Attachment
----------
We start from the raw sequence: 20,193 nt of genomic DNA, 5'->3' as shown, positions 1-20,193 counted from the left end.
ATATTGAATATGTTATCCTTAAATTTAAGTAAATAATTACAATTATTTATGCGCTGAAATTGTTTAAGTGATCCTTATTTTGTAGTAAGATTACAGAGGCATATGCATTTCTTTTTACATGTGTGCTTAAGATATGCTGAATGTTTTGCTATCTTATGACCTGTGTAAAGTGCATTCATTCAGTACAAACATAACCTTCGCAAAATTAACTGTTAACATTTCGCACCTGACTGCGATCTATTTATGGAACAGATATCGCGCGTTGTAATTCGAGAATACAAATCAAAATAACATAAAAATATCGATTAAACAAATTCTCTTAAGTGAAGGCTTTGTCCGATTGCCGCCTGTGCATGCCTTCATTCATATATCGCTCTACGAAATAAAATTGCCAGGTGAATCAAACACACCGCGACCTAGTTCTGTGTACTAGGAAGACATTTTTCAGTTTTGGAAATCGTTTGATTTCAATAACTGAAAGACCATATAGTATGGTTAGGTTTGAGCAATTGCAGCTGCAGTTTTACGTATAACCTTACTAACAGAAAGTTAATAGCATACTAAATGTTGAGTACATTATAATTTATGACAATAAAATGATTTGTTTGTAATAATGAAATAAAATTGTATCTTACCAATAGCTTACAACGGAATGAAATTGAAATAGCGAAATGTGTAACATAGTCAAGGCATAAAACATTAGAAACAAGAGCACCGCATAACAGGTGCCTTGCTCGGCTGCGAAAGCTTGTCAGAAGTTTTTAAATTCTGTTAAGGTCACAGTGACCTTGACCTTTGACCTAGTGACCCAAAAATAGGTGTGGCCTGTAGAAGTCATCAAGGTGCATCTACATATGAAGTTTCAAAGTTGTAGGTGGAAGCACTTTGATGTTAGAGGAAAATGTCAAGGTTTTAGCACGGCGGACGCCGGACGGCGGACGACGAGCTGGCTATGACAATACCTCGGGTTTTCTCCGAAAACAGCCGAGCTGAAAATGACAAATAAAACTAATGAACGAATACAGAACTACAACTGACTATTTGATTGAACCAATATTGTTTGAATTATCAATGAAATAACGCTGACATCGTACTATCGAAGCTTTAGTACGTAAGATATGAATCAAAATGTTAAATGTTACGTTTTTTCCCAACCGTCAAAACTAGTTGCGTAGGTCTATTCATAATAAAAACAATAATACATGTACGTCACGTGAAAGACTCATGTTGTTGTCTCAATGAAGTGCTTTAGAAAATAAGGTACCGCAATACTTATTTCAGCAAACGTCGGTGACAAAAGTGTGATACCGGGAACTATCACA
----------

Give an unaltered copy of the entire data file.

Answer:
We start from the raw sequence: 20,193 nt of genomic DNA, 5'->3' as shown, positions 1-20,193 counted from the left end.
ATATTGAATATGTTATCCTTAAATTTAAGTAAATAATTACAATTATTTATGCGCTGAAATTGTTTAAGTGATCCTTATTTTGTAGTAAGATTACAGAGGCATATGCATTTCTTTTTACATGTGTGCTTAAGATATGCTGAATGTTTTGCTATCTTATGACCTGTGTAAAGTGCATTCATTCAGTACAAACATAACCTTCGCAAAATTAACTGTTAACATTTCGCACCTGACTGCGATCTATTTATGGAACAGATATCGCGCGTTGTAATTCGAGAATACAAATCAAAATAACATAAAAATATCGATTAAACAAATTCTCTTAAGTGAAGGCTTTGTCCGATTGCCGCCTGTGCATGCCTTCATTCATATATCGCTCTACGAAATAAAATTGCCAGGTGAATCAAACACACCGCGACCTAGTTCTGTGTACTAGGAAGACATTTTTCAGTTTTGGAAATCGTTTGATTTCAATAACTGAAAGACCATATAGTATGGTTAGGTTTGAGCAATTGCAGCTGCAGTTTTACGTATAACCTTACTAACAGAAAGTTAATAGCATACTAAATGTTGAGTACATTATAATTTATGACAATAAAATGATTTGTTTGTAATAATGAAATAAAATTGTATCTTACCAATAGCTTACAACGGAATGAAATTGAAATAGCGAAATGTGTAACATAGTCAAGGCATAAAACATTAGAAACAAGAGCACCGCATAACAGGTGCCTTGCTCGGCTGCGAAAGCTTGTCAGAAGTTTTTAAATTCTGTTAAGGTCACAGTGACCTTGACCTTTGACCTAGTGACCCAAAAATAGGTGTGGCCTGTAGAAGTCATCAAGGTGCATCTACATATGAAGTTTCAAAGTTGTAGGTGGAAGCACTTTGATGTTAGAGGAAAATGTCAAGGTTTTAGCACGGCGGACGCCGGACGGCGGACGACGAGCTGGCTATGACAATACCTCGGGTTTTCTCCGAAAACAGCCGAGCTGAAAATGACAAATAAAACTAATGAACGAATACAGAACTACAACTGACTATTTGATTGAACCAATATTGTTTGAATTATCAATGAAATAACGCTGACATCGTACTATCGAAGCTTTAGTACGTAAGATATGAATCAAAATGTTAAATGTTACGTTTTTTCCCAACCGTCAAAACTAGTTGCGTAGGTCTATTCATAATAAAAACAATAATACATGTACGTCACGTGAAAGACTCATGTTGTTGTCTCAATGAAGTGCTTTAGAAAATAAGGTACCGCAATACTTATTTCAGCAAACGTCGGTGACAAAAGTGTGATACCGGGAACTATCACA